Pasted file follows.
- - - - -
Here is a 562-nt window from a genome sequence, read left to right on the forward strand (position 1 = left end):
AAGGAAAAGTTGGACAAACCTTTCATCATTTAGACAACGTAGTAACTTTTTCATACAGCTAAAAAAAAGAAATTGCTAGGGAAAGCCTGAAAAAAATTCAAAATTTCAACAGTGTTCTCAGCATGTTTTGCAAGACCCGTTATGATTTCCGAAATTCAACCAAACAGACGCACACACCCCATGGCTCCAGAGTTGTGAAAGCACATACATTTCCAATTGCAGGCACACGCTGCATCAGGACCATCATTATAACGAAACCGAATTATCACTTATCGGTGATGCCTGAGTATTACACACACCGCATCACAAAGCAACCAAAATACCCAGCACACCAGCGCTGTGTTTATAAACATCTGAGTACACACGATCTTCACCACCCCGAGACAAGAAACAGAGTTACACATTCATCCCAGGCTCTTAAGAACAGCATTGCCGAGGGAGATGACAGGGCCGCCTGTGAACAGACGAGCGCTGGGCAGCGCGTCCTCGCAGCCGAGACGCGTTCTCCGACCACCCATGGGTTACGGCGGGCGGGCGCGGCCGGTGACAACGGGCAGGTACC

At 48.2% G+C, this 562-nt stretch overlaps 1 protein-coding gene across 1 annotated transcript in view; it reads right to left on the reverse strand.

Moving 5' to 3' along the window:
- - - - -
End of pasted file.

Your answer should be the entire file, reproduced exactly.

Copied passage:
Here is a 562-nt window from a genome sequence, read left to right on the forward strand (position 1 = left end):
AAGGAAAAGTTGGACAAACCTTTCATCATTTAGACAACGTAGTAACTTTTTCATACAGCTAAAAAAAAGAAATTGCTAGGGAAAGCCTGAAAAAAATTCAAAATTTCAACAGTGTTCTCAGCATGTTTTGCAAGACCCGTTATGATTTCCGAAATTCAACCAAACAGACGCACACACCCCATGGCTCCAGAGTTGTGAAAGCACATACATTTCCAATTGCAGGCACACGCTGCATCAGGACCATCATTATAACGAAACCGAATTATCACTTATCGGTGATGCCTGAGTATTACACACACCGCATCACAAAGCAACCAAAATACCCAGCACACCAGCGCTGTGTTTATAAACATCTGAGTACACACGATCTTCACCACCCCGAGACAAGAAACAGAGTTACACATTCATCCCAGGCTCTTAAGAACAGCATTGCCGAGGGAGATGACAGGGCCGCCTGTGAACAGACGAGCGCTGGGCAGCGCGTCCTCGCAGCCGAGACGCGTTCTCCGACCACCCATGGGTTACGGCGGGCGGGCGCGGCCGGTGACAACGGGCAGGTACC

At 48.2% G+C, this 562-nt stretch overlaps 1 protein-coding gene across 1 annotated transcript in view; it reads right to left on the reverse strand.

Moving 5' to 3' along the window: